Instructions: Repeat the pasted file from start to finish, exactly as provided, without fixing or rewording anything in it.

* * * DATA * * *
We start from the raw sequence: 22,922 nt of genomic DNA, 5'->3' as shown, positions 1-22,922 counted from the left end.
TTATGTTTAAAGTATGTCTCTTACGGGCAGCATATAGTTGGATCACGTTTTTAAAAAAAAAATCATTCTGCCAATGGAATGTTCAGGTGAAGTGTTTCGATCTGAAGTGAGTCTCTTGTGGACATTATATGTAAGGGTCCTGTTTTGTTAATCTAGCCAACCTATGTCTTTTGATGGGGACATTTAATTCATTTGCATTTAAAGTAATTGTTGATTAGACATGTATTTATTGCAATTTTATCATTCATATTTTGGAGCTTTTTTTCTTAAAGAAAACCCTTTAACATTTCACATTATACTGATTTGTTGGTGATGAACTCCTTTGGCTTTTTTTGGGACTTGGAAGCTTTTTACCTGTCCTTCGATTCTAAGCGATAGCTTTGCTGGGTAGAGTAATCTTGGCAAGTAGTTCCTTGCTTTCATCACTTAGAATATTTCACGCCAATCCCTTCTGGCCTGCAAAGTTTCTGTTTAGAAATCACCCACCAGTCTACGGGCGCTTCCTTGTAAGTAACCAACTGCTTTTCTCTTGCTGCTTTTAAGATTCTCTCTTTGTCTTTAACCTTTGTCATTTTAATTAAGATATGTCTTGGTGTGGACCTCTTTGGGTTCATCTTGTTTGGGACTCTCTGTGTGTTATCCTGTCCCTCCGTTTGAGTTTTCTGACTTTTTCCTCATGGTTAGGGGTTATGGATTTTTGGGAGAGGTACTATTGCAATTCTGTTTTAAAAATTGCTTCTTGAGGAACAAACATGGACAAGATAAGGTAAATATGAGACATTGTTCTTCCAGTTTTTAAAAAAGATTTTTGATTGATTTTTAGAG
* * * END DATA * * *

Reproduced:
We start from the raw sequence: 22,922 nt of genomic DNA, 5'->3' as shown, positions 1-22,922 counted from the left end.
TTATGTTTAAAGTATGTCTCTTACGGGCAGCATATAGTTGGATCACGTTTTTAAAAAAAAAATCATTCTGCCAATGGAATGTTCAGGTGAAGTGTTTCGATCTGAAGTGAGTCTCTTGTGGACATTATATGTAAGGGTCCTGTTTTGTTAATCTAGCCAACCTATGTCTTTTGATGGGGACATTTAATTCATTTGCATTTAAAGTAATTGTTGATTAGACATGTATTTATTGCAATTTTATCATTCATATTTTGGAGCTTTTTTTCTTAAAGAAAACCCTTTAACATTTCACATTATACTGATTTGTTGGTGATGAACTCCTTTGGCTTTTTTTGGGACTTGGAAGCTTTTTACCTGTCCTTCGATTCTAAGCGATAGCTTTGCTGGGTAGAGTAATCTTGGCAAGTAGTTCCTTGCTTTCATCACTTAGAATATTTCACGCCAATCCCTTCTGGCCTGCAAAGTTTCTGTTTAGAAATCACCCACCAGTCTACGGGCGCTTCCTTGTAAGTAACCAACTGCTTTTCTCTTGCTGCTTTTAAGATTCTCTCTTTGTCTTTAACCTTTGTCATTTTAATTAAGATATGTCTTGGTGTGGACCTCTTTGGGTTCATCTTGTTTGGGACTCTCTGTGTGTTATCCTGTCCCTCCGTTTGAGTTTTCTGACTTTTTCCTCATGGTTAGGGGTTATGGATTTTTGGGAGAGGTACTATTGCAATTCTGTTTTAAAAATTGCTTCTTGAGGAACAAACATGGACAAGATAAGGTAAATATGAGACATTGTTCTTCCAGTTTTTAAAAAAGATTTTTGATTGATTTTTAGAG